On an annual basis, Cargill will be able to double the amount of grain it can handle.
"Our goal is to be the most efficient grain elevator for area farmers, and the additional storage space, as well as the increased unloading capabilities, will help us achieve that," said Kevin Mount, Cargill AgHorizons sales manager. Work on expanding the storage capacity should be completed by December. The additional storage capacity will allow Cargill to also buy milo/sorghum grain at some point in the future. Cargill buys mainly corn, soybeans and soft red winter wheat at Hales Point.
The elevator currently can unload about 10 trucks per hour.
"We will significantly increase that number," said Tom Rodman, project leader, Cargill AgHorizons Mid-South Farm Service Group. "The lines of trucks can be pretty long at peak harvest times and these enhancements will minimize that issue. The goal is to realize an increase in our current unload capacity for the fall harvest this year."
The modernization project will allow Cargill to load a barge in less than two hours, much faster that the current rate of six hours. Most of the agricultural products at Hales Point are sent by barge to Cargill's export elevators in Westwego and Reserve, Louisiana, U.S. From there, they are shipped around the world.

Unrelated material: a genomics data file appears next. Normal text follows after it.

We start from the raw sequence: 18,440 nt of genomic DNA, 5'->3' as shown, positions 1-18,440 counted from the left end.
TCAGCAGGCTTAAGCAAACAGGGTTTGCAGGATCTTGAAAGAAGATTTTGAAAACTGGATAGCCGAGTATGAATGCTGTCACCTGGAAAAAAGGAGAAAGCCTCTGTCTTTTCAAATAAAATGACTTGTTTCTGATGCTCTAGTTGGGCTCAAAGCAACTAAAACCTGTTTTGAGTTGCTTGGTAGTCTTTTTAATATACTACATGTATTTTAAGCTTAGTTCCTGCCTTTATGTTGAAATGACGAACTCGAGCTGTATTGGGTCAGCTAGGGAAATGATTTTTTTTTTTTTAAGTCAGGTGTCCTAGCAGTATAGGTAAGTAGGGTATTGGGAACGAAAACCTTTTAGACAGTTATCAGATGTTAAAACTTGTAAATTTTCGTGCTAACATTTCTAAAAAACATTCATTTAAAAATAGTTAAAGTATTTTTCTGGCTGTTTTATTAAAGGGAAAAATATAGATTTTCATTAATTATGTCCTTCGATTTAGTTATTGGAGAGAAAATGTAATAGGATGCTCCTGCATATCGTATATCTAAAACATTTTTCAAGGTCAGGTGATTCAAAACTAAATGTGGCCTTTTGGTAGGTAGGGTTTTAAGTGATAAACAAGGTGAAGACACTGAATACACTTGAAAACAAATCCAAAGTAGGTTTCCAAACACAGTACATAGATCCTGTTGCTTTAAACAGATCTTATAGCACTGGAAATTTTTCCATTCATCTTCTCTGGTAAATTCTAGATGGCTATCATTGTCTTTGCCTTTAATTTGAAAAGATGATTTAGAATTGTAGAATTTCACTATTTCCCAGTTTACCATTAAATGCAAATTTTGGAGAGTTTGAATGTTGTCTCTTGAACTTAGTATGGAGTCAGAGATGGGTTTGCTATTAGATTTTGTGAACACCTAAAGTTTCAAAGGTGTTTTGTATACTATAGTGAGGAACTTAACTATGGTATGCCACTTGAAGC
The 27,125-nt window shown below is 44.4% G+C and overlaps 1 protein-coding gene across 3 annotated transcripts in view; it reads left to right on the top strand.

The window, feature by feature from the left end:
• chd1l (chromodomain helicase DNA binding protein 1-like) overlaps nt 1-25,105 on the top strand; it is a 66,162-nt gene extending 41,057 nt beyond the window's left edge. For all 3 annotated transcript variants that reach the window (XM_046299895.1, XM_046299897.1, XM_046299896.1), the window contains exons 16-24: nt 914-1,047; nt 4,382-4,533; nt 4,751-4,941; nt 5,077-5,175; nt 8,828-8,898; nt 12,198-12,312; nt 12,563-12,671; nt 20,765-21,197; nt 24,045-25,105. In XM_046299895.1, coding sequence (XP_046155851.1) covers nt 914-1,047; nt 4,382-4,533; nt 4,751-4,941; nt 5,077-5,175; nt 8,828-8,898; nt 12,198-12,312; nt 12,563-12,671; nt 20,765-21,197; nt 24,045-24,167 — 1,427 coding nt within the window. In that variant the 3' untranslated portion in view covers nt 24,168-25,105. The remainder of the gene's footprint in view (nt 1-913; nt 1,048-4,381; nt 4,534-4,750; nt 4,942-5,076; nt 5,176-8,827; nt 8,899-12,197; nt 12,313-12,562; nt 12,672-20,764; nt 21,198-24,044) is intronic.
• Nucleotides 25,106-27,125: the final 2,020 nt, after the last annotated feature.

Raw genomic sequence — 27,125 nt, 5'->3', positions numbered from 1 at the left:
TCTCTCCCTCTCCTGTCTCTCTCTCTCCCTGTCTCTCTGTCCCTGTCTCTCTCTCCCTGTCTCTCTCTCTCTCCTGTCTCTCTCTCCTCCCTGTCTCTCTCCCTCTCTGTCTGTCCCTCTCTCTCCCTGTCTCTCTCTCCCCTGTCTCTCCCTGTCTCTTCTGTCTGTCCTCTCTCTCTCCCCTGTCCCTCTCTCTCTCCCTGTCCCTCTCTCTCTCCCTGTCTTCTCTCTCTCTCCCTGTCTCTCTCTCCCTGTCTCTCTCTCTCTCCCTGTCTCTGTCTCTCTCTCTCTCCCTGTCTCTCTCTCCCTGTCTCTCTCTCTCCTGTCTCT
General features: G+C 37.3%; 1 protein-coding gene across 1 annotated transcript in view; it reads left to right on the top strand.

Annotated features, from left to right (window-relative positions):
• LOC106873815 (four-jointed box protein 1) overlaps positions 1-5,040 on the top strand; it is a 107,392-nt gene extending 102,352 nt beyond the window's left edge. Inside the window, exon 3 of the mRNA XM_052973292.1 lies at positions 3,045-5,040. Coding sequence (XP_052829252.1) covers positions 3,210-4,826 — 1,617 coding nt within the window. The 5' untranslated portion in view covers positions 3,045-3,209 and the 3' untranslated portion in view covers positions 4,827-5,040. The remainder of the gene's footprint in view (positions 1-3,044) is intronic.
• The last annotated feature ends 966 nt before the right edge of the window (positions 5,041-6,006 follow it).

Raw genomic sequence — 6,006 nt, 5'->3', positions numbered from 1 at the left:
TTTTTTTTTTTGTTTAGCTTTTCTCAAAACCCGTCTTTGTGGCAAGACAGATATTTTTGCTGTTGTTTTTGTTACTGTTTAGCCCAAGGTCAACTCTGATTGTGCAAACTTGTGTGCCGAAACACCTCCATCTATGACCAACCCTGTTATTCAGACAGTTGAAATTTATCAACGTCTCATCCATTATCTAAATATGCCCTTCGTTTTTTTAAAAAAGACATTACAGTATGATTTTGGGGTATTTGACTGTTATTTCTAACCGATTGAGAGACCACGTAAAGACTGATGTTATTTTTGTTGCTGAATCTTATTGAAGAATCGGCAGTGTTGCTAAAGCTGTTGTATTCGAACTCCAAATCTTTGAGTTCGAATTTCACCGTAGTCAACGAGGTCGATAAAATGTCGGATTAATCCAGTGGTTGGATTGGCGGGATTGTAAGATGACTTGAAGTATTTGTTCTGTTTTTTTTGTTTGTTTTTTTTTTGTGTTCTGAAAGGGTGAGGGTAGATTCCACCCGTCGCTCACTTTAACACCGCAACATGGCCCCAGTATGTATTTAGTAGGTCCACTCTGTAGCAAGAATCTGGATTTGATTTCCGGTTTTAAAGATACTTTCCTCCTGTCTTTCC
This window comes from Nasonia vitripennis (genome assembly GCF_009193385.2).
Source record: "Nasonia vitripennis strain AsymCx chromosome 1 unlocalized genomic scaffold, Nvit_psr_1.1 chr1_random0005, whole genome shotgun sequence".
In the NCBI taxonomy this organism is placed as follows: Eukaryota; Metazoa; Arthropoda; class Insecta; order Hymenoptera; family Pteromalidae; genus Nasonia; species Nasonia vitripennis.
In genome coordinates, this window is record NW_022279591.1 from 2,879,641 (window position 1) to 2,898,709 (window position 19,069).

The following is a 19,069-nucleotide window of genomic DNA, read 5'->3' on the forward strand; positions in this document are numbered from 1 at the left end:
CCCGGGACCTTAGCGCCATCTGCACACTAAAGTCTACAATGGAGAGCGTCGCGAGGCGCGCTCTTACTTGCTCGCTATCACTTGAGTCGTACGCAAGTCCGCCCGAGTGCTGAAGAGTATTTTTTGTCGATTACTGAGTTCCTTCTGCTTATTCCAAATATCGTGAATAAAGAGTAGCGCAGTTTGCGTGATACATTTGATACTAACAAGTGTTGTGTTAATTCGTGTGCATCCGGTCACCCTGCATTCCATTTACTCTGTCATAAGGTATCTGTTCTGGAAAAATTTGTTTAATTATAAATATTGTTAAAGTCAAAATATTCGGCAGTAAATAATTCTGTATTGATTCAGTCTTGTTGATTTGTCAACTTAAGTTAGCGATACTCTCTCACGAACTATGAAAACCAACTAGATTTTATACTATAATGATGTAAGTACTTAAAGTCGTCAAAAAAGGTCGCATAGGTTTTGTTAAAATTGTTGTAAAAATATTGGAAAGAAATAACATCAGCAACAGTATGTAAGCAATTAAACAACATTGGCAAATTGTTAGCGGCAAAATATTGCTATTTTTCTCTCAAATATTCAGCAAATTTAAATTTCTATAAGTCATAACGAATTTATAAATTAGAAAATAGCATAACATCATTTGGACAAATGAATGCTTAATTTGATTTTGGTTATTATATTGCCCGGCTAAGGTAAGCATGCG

"Hales Point is directly connected to the world's growing demand for food and feedstuffs," said Barry Brandstetter, general manager for the Cargill AgHorizons Mid-South Farm Service Group.
The elevator currently employs nine people, and three more Cargill jobs will be added at the facility because of the modernization. During harvest, the plant employs approximately 20 part-time workers.
In November 2010, Cargill installed a high-capacity grain dryer at Hales Point to increase the ability to unload grains during wet harvests.
The Hales Point elevator was built in 1964. Cargill took ownership in 1999 through the acquisition of the Commodity Marketing Group of Continental Grain Company.